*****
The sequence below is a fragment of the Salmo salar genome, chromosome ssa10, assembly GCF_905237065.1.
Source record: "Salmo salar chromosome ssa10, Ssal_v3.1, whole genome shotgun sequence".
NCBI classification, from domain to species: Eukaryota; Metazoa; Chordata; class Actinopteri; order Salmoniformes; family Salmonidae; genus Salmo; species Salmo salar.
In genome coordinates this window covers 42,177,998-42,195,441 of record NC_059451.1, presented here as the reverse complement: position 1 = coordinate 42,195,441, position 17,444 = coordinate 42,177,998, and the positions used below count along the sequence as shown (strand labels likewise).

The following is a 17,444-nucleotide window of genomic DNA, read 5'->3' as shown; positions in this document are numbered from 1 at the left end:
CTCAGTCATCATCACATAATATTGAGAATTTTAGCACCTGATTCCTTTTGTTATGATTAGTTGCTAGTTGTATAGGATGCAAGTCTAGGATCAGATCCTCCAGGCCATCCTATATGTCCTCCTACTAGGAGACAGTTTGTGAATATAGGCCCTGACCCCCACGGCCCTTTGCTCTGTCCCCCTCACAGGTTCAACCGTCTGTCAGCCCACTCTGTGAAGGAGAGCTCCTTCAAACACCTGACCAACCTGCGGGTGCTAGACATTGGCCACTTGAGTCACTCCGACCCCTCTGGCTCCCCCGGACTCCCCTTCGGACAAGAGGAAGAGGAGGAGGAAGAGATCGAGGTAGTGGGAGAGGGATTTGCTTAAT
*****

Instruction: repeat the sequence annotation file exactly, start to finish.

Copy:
The sequence below is a fragment of the Salmo salar genome, chromosome ssa10, assembly GCF_905237065.1.
Source record: "Salmo salar chromosome ssa10, Ssal_v3.1, whole genome shotgun sequence".
NCBI classification, from domain to species: Eukaryota; Metazoa; Chordata; class Actinopteri; order Salmoniformes; family Salmonidae; genus Salmo; species Salmo salar.
In genome coordinates this window covers 42,177,998-42,195,441 of record NC_059451.1, presented here as the reverse complement: position 1 = coordinate 42,195,441, position 17,444 = coordinate 42,177,998, and the positions used below count along the sequence as shown (strand labels likewise).

The following is a 17,444-nucleotide window of genomic DNA, read 5'->3' as shown; positions in this document are numbered from 1 at the left end:
CTCAGTCATCATCACATAATATTGAGAATTTTAGCACCTGATTCCTTTTGTTATGATTAGTTGCTAGTTGTATAGGATGCAAGTCTAGGATCAGATCCTCCAGGCCATCCTATATGTCCTCCTACTAGGAGACAGTTTGTGAATATAGGCCCTGACCCCCACGGCCCTTTGCTCTGTCCCCCTCACAGGTTCAACCGTCTGTCAGCCCACTCTGTGAAGGAGAGCTCCTTCAAACACCTGACCAACCTGCGGGTGCTAGACATTGGCCACTTGAGTCACTCCGACCCCTCTGGCTCCCCCGGACTCCCCTTCGGACAAGAGGAAGAGGAGGAGGAAGAGATCGAGGTAGTGGGAGAGGGATTTGCTTAAT